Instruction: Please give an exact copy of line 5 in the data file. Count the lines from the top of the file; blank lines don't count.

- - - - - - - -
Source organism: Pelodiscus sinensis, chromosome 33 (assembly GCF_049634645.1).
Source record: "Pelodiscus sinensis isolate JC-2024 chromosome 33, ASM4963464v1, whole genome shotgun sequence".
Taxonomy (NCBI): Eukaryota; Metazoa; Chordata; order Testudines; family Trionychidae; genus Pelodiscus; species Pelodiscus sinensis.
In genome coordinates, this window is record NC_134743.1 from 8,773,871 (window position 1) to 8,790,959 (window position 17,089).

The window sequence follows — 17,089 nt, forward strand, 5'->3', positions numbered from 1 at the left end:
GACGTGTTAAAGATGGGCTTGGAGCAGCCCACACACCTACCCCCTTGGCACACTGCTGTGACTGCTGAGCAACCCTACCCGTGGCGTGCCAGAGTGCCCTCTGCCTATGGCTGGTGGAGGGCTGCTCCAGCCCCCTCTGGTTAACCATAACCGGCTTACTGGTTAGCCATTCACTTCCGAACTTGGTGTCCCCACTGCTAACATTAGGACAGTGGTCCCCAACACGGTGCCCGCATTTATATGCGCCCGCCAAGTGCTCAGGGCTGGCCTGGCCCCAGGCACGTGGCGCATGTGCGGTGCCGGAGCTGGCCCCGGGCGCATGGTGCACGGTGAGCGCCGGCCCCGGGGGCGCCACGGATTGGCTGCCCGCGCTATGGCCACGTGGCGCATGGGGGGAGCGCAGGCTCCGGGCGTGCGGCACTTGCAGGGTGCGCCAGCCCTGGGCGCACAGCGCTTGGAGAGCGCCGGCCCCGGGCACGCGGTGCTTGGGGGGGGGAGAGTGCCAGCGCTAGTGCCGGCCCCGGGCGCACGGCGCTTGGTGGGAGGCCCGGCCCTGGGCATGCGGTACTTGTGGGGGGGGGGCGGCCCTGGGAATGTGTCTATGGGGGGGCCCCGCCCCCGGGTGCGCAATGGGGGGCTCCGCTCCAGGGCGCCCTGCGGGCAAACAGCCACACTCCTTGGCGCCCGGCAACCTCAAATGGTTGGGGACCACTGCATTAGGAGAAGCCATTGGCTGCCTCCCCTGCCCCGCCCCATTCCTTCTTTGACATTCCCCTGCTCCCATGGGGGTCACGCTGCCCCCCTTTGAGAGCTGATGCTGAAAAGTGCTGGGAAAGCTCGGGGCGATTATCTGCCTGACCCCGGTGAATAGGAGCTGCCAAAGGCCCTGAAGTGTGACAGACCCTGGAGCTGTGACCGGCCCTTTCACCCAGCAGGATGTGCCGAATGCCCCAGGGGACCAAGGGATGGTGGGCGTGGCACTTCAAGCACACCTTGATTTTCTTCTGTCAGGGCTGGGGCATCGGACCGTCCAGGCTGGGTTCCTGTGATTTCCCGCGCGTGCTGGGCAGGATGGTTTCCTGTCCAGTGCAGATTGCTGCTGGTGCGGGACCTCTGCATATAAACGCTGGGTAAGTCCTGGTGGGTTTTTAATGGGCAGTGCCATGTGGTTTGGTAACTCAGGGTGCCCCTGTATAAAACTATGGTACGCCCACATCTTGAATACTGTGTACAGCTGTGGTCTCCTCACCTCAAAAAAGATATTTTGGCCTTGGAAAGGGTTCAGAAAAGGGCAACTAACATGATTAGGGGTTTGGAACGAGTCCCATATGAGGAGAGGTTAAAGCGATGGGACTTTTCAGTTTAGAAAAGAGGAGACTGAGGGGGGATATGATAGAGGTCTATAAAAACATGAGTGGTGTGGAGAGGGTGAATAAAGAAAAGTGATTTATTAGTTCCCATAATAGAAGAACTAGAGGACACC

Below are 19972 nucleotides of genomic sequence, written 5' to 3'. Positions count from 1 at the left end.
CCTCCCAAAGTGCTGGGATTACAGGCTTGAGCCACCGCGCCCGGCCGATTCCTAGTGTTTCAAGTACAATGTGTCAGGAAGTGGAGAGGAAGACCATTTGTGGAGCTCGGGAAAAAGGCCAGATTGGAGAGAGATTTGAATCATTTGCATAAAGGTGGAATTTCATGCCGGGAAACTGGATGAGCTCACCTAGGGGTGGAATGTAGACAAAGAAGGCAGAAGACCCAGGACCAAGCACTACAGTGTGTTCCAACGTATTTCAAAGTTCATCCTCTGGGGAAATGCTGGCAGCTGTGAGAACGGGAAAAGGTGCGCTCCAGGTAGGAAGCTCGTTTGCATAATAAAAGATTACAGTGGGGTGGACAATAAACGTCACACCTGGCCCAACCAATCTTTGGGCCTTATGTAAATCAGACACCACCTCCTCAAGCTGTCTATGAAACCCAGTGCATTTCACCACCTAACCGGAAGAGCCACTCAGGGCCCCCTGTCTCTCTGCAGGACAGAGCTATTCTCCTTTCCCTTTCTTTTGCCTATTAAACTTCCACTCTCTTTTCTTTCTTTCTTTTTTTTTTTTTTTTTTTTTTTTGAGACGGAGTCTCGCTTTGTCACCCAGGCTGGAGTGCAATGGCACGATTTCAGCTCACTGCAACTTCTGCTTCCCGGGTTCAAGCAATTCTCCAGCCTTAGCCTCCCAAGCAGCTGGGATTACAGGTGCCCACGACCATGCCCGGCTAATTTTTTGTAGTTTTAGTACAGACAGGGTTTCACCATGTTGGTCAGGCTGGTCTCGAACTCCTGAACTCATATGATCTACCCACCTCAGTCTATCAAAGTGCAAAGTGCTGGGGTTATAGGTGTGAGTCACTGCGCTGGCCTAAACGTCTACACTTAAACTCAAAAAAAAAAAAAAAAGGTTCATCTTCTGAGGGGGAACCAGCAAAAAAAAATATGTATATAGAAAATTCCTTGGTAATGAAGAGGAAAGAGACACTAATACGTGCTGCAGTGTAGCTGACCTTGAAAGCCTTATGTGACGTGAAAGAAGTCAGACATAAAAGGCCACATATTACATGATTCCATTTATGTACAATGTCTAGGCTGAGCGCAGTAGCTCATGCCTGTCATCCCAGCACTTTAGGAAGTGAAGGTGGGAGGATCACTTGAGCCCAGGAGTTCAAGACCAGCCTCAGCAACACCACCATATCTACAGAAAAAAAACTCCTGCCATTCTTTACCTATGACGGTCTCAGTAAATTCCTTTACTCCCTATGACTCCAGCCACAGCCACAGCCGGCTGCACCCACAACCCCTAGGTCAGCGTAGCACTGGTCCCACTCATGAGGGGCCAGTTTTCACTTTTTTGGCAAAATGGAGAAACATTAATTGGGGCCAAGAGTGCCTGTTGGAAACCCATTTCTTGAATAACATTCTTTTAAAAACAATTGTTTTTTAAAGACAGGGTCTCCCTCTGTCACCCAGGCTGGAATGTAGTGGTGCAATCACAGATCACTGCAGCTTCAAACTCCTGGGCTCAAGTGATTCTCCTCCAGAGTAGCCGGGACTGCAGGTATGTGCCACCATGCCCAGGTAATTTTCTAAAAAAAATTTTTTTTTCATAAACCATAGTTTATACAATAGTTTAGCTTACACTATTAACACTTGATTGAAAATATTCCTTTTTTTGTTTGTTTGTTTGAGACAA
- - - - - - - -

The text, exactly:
The window sequence follows — 17,089 nt, forward strand, 5'->3', positions numbered from 1 at the left end: